Archive for March, 2011

Saying Goodbye to a Friend

The words were tough to hear on Sunday – a great friend of Schweitzer’s passed away.  Mark Stegall  left a legacy here and in many other areas of the country.  He was a great advocate of kids, snowboarding and all around fun on the mountain.  He coached some of the best snowboarders to ever come out of Schweitzer.  He was a coach in the true sense of the word – developing passion for the sport, teaching riding skills and guiding kids through attitude shifts.  He cared, truly cared about all those things as well. 

It wasn’t too long after he started working here – maybe 1999 when Mark came bounding in saying he had some ideas that he wanted to try.   That was an understatement.  He was a constant flow of ideas – always to benefit the kids.   A snow skate park, improvements to the terrain park, improvements to Stomp Games – they always centered around building programs for kids to learn and develop a passion for the sport he loved so much.   He spread his enthusiasm as a coach here for several years – we were so fortunate to have him around.

One can only hope that Mark realized the impact he had on the snowboard world while he was still living.  Legacy builders are few and far between – hopefully we all learned something from Mark during the seasons he spent here.  Mark you did make a difference in so many lives – thank you.

MWQ

Current Events

As I’m sure we are all aware, there is some crazy stuff going on in the world right now. Libya, Japan, Egypt and lots of other areas are dealing with unrest that affects millions of people. These kinds of problems are a world away when you’re skiing powder or hot lapping the park. Of course, I think Schweitzer is paradise compared to anywhere, but you know what I mean. We’ve got it made in the shade here in our little mountain paradise. Of course, everyone has personal struggles and hardships to overcome. But for most of us here they don’t include catastrophic earthquakes, crazy dictators or revolutions.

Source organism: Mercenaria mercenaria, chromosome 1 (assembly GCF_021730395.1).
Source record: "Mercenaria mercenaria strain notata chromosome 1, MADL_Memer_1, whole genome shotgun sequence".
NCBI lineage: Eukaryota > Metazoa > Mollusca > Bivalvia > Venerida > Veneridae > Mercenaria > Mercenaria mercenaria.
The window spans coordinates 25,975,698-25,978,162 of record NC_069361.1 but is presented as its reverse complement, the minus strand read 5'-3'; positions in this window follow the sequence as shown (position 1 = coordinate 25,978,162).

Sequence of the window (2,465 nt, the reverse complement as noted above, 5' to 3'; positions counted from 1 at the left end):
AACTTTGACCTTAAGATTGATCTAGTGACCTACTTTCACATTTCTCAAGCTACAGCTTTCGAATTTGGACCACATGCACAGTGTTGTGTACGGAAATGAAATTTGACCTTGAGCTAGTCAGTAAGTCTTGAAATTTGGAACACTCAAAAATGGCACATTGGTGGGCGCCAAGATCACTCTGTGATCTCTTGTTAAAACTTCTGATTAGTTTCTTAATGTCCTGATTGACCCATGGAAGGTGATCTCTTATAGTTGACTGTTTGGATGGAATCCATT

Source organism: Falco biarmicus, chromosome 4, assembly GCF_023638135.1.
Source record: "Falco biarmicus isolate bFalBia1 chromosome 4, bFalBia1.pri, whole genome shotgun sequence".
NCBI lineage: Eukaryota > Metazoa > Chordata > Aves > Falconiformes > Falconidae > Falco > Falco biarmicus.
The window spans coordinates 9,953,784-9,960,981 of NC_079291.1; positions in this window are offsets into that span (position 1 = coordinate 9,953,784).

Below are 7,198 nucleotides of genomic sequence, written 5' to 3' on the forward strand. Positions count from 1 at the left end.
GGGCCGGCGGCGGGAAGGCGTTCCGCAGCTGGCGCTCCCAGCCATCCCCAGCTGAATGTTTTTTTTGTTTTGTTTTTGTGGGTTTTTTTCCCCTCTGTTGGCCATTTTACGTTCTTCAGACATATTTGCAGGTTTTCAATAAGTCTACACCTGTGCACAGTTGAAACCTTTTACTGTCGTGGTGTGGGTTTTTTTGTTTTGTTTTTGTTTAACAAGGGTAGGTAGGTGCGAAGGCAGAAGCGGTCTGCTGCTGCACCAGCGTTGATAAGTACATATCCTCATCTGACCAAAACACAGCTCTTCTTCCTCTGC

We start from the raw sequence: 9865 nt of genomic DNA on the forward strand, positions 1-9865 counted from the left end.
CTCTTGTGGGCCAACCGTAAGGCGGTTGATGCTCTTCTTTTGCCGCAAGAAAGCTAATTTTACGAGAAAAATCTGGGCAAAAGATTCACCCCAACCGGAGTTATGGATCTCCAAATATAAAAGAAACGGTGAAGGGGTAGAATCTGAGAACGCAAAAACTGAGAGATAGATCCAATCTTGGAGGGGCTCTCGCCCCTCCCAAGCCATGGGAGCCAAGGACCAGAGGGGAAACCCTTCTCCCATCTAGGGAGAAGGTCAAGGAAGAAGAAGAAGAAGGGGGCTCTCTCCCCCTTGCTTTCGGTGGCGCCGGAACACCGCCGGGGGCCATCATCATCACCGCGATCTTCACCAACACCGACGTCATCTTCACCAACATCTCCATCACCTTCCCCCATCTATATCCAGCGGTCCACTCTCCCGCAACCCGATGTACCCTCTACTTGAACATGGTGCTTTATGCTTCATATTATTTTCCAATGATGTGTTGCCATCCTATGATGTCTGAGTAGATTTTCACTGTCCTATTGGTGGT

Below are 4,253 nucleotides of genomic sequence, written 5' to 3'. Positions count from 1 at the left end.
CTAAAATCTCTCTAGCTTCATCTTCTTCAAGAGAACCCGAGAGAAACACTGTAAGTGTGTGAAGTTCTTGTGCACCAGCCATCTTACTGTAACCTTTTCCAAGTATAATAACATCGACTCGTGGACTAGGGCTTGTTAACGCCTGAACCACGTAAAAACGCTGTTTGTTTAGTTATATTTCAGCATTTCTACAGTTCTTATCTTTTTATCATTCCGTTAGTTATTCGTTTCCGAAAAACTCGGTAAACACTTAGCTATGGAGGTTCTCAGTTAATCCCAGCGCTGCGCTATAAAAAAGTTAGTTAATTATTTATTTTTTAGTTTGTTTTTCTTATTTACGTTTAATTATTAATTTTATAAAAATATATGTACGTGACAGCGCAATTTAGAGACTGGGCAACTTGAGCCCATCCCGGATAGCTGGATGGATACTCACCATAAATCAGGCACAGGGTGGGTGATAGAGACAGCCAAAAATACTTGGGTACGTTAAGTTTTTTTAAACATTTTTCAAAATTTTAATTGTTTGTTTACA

With all these horrific events happening, I think it’s a good time for all of us to take a minute to reflect. I’ve talked before about how lucky we all are to be able to live/work/ride at Schweitzer, but I don’t think it’s something we think about enough. We should constantly be thankful for what we have here and thinking about those less fortunate.  Many of us will never know what it’s like to live through the kind of civil unrest going on in parts of the world. But all of us have a responsibility to do as much as we can to help those who are in those situations. (We also have a responsibility to not poach lines, cut in lift lines or run into fallen kids but that’s a whole other issue).

Donating your time or money to charities and relief groups is always great, but if nothing else, at least take some time to educate yourself about what’s going on in the world around you. We’re kind of in a bubble in this country, but things going on overseas will affect us in some ways, so I think it’s extremely important to keep updated on current events (possibly also because I’m a journalism major and it’s kind of required, but oh well!). It’s hard to keep in mind things that are happening thousands of miles away when there are fresh lines to be slayed and cornices to be dropped, but it’s a good habit to try and keep. Let’s all try to keep in mind how privileged we are here and remember to keep the snow dances going!